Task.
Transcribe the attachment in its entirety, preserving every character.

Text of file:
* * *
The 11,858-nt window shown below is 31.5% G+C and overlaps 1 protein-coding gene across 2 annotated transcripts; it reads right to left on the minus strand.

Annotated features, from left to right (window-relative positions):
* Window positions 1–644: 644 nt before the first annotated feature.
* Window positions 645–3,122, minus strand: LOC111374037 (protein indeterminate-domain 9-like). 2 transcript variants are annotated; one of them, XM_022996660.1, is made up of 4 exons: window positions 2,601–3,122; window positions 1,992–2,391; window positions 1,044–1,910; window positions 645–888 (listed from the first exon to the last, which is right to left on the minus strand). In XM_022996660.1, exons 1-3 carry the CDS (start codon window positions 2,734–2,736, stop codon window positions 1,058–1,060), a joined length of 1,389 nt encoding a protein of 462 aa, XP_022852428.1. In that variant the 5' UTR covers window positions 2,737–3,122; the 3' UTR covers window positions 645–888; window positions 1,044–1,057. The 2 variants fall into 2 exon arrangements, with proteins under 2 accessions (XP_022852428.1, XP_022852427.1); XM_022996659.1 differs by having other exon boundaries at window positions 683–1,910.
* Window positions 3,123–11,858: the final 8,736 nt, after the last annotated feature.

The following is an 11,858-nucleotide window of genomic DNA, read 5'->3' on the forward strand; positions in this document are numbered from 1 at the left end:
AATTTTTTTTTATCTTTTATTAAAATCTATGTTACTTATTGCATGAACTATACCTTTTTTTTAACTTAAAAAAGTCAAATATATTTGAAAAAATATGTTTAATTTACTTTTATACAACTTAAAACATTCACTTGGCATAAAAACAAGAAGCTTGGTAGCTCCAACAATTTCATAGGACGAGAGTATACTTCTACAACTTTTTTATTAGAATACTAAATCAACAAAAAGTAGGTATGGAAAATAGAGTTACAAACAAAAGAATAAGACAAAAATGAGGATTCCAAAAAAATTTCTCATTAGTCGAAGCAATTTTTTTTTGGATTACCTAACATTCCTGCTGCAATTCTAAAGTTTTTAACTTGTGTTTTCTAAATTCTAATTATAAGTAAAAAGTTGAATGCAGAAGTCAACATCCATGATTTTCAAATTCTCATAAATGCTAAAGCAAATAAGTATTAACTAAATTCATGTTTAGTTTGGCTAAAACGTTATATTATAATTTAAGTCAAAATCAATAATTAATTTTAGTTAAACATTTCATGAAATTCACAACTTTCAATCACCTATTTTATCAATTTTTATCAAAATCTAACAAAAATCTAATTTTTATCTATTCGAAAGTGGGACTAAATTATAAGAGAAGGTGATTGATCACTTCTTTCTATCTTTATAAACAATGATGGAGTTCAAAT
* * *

The 11,858-nt window shown below is 31.5% G+C and overlaps 1 protein-coding gene across 2 annotated transcripts; it reads right to left on the minus strand.

Annotated features, from left to right (window-relative positions):
* Window positions 1–644: 644 nt before the first annotated feature.
* Window positions 645–3,122, minus strand: LOC111374037 (protein indeterminate-domain 9-like). 2 transcript variants are annotated; one of them, XM_022996660.1, is made up of 4 exons: window positions 2,601–3,122; window positions 1,992–2,391; window positions 1,044–1,910; window positions 645–888 (listed from the first exon to the last, which is right to left on the minus strand). In XM_022996660.1, exons 1-3 carry the CDS (start codon window positions 2,734–2,736, stop codon window positions 1,058–1,060), a joined length of 1,389 nt encoding a protein of 462 aa, XP_022852428.1. In that variant the 5' UTR covers window positions 2,737–3,122; the 3' UTR covers window positions 645–888; window positions 1,044–1,057. The 2 variants fall into 2 exon arrangements, with proteins under 2 accessions (XP_022852428.1, XP_022852427.1); XM_022996659.1 differs by having other exon boundaries at window positions 683–1,910.
* Window positions 3,123–11,858: the final 8,736 nt, after the last annotated feature.

The following is an 11,858-nucleotide window of genomic DNA, read 5'->3' on the forward strand; positions in this document are numbered from 1 at the left end:
AATTTTTTTTTATCTTTTATTAAAATCTATGTTACTTATTGCATGAACTATACCTTTTTTTTAACTTAAAAAAGTCAAATATATTTGAAAAAATATGTTTAATTTACTTTTATACAACTTAAAACATTCACTTGGCATAAAAACAAGAAGCTTGGTAGCTCCAACAATTTCATAGGACGAGAGTATACTTCTACAACTTTTTTATTAGAATACTAAATCAACAAAAAGTAGGTATGGAAAATAGAGTTACAAACAAAAGAATAAGACAAAAATGAGGATTCCAAAAAAATTTCTCATTAGTCGAAGCAATTTTTTTTTGGATTACCTAACATTCCTGCTGCAATTCTAAAGTTTTTAACTTGTGTTTTCTAAATTCTAATTATAAGTAAAAAGTTGAATGCAGAAGTCAACATCCATGATTTTCAAATTCTCATAAATGCTAAAGCAAATAAGTATTAACTAAATTCATGTTTAGTTTGGCTAAAACGTTATATTATAATTTAAGTCAAAATCAATAATTAATTTTAGTTAAACATTTCATGAAATTCACAACTTTCAATCACCTATTTTATCAATTTTTATCAAAATCTAACAAAAATCTAATTTTTATCTATTCGAAAGTGGGACTAAATTATAAGAGAAGGTGATTGATCACTTCTTTCTATCTTTATAAACAATGATGGAGTTCAAAT